With President Matthew Holland getting ready to leave to serve as a mission president for the LDS church, people are beginning to wonder who the next president could be and if the new president will have the same or different ideas than those of Holland. The university is at a crossroads, but if the presidential search committee plays it right, Holland’s leaving could be advantageous for the university.

It is no secret that more than a few disagree with statements and actions Holland has made in his position as university president at UVU. One of the most public, and perhaps the most pressing, is Holland’s fight against marriage equality. Although it is fine for citizens to have their views on marriage equality or other political issues, Holland’s views as the face of the university have been damaging to UVU’s reputation, by  suggesting a less-inclusive university than what is advertised in the mission statement.

That being said, perhaps having a new president would give the university a chance to live up to its mission statement of being diverse and inclusive, rather than having one comfortable with picking and choosing which of those ideas to support.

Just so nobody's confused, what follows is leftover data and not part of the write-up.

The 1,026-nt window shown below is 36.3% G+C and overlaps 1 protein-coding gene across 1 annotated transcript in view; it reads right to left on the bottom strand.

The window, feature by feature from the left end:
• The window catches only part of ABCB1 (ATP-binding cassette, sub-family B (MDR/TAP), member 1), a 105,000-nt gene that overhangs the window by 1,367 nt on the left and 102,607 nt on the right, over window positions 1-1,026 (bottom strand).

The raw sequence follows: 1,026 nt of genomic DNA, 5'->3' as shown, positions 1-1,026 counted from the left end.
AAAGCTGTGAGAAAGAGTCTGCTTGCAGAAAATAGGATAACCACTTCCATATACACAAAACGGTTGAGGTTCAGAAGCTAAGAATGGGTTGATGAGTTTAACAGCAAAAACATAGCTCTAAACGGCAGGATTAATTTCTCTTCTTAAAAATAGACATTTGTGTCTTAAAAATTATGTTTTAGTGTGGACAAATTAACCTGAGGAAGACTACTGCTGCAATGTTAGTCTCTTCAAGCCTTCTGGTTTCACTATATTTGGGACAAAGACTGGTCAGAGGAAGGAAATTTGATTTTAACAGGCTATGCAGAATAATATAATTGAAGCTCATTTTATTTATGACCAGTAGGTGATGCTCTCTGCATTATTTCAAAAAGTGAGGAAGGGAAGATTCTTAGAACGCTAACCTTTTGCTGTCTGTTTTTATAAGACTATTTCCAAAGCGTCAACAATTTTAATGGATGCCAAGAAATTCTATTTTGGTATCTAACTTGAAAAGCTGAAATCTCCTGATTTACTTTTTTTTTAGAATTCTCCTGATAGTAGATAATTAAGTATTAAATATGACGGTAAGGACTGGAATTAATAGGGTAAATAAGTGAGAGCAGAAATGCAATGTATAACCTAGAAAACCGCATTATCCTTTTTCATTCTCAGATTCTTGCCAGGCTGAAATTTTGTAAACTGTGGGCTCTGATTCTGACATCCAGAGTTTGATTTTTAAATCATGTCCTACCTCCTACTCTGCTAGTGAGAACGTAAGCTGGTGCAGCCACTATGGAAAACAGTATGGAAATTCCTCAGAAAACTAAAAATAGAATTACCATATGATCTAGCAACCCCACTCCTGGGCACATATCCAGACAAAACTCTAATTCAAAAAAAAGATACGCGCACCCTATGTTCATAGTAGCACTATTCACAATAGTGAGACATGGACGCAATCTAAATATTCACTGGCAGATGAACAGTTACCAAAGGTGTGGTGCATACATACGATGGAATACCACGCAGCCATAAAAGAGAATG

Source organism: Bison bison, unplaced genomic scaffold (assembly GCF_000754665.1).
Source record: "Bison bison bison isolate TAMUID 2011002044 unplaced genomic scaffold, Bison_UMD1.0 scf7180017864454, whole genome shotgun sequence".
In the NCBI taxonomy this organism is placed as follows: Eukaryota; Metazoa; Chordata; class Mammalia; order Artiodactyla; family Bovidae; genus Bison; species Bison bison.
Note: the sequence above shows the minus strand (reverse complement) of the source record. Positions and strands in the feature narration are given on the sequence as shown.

The university has a Presidential Search page on UVU’s website where one can submit names of people for the search committee to consider.  It also gives information on the committee and what they are looking for in their candidates.  The committee says on the page that they are looking for a president who can build relationships and has the experience, and that they are open to anyone with the listed qualifications.

The announcement page states, “Candidates should value the richness of opportunities to engage in UVU’s increasingly diverse population and possess a commitment to inclusion, access, opportunity, and transformational educational experiences.”

This comment is welcoming of anyone who stands for equality. Thus, theoretically-speaking, a step forward will be made for UVU if the committee follows the qualifications they now claim to be asking for.

Regardless of one’s position on Holland and his works, it is time for a change at UVU. And with this change comes a lot of potential benefits for the university.  UVU needs a leader who is true to the mission statement—one who relentlessly pursues equality for all and makes informed decisions that are best for the university, while keeping their personal views and ideations private.